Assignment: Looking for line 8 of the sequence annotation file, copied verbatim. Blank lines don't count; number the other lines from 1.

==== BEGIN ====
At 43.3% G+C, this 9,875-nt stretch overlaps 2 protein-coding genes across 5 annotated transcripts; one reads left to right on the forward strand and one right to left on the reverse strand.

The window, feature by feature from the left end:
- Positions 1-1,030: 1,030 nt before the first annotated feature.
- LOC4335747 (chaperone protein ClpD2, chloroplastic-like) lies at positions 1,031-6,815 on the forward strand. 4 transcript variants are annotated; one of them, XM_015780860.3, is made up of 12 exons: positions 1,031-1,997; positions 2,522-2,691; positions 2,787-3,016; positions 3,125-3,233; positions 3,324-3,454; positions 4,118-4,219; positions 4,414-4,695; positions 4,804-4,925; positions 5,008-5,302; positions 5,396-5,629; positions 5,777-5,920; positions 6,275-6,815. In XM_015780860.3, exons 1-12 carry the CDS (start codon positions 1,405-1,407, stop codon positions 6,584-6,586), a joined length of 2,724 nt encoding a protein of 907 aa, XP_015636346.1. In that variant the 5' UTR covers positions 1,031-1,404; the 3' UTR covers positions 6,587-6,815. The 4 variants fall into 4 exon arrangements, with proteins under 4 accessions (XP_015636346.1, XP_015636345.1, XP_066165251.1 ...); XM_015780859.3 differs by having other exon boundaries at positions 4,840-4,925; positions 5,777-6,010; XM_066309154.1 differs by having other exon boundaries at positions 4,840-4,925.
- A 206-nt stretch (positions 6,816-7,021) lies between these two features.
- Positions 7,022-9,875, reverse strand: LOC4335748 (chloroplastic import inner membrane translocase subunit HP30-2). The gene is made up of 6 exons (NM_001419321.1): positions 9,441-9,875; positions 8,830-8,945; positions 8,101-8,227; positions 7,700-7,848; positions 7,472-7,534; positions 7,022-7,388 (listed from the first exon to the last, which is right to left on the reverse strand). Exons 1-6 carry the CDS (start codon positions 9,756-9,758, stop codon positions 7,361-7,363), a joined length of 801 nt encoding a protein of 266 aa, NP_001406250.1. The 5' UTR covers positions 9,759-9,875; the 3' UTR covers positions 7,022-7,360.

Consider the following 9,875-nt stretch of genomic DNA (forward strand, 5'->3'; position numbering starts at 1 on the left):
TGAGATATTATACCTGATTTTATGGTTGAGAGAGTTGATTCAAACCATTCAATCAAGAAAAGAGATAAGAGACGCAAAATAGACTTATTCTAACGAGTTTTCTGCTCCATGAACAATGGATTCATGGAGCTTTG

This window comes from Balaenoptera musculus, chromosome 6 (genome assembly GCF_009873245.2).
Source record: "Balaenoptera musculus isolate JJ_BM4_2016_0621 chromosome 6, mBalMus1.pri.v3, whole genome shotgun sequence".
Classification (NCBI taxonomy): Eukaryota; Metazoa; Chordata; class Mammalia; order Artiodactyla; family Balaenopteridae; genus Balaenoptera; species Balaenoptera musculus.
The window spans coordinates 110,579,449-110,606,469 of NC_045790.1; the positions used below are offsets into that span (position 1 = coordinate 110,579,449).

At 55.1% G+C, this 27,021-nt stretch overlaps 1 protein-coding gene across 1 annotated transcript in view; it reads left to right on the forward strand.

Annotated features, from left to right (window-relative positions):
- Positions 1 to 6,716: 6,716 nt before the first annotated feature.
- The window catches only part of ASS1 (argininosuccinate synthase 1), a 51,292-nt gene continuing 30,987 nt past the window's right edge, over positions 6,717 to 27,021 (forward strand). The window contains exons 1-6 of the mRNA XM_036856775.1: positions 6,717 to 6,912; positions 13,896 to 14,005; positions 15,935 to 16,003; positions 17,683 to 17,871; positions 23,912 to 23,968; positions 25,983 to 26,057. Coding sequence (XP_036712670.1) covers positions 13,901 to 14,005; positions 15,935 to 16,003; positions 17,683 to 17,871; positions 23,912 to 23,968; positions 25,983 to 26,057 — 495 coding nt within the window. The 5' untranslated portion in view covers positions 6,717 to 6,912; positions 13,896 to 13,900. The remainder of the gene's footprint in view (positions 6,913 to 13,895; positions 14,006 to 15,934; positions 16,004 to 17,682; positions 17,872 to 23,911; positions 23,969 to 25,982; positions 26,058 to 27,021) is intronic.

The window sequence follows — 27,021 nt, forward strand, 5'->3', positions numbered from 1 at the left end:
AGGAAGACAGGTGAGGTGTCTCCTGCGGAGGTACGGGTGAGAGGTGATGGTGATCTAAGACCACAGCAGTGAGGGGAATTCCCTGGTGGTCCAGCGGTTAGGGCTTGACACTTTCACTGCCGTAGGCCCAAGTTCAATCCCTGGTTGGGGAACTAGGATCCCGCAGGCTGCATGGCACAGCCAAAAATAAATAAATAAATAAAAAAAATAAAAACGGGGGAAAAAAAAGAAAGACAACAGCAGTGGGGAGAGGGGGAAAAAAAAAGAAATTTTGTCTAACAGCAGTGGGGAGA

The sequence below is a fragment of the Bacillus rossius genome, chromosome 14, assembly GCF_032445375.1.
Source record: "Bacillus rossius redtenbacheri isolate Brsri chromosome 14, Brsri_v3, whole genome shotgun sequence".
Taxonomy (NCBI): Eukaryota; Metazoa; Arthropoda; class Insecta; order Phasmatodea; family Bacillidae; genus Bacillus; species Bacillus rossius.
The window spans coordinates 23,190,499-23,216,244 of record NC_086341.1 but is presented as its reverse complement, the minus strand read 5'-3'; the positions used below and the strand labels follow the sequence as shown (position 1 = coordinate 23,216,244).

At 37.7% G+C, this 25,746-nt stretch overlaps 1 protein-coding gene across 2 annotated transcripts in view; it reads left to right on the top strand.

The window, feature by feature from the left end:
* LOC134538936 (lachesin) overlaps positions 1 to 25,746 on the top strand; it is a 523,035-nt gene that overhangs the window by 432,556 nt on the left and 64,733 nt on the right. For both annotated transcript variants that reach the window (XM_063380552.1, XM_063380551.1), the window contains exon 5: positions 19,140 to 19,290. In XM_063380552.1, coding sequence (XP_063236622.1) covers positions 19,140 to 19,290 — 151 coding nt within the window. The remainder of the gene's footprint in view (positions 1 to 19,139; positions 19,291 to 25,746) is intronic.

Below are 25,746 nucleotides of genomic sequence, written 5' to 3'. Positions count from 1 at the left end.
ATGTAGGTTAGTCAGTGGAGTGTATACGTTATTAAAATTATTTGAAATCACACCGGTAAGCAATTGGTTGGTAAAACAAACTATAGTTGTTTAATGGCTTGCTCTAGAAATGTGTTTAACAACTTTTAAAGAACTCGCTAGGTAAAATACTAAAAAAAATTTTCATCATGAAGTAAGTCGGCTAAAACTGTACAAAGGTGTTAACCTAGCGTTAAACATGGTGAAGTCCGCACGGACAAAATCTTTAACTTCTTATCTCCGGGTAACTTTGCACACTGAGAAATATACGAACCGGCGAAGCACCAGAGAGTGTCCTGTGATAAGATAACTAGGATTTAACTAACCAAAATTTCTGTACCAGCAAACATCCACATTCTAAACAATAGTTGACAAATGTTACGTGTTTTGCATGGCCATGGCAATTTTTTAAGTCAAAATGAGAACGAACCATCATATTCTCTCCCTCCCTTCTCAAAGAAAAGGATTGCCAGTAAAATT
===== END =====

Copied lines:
TGAGATATTATACCTGATTTTATGGTTGAGAGAGTTGATTCAAACCATTCAATCAAGAAAAGAGATAAGAGACGCAAAATAGACTTATTCTAACGAGTTTTCTGCTCCATGAACAATGGATTCATGGAGCTTTG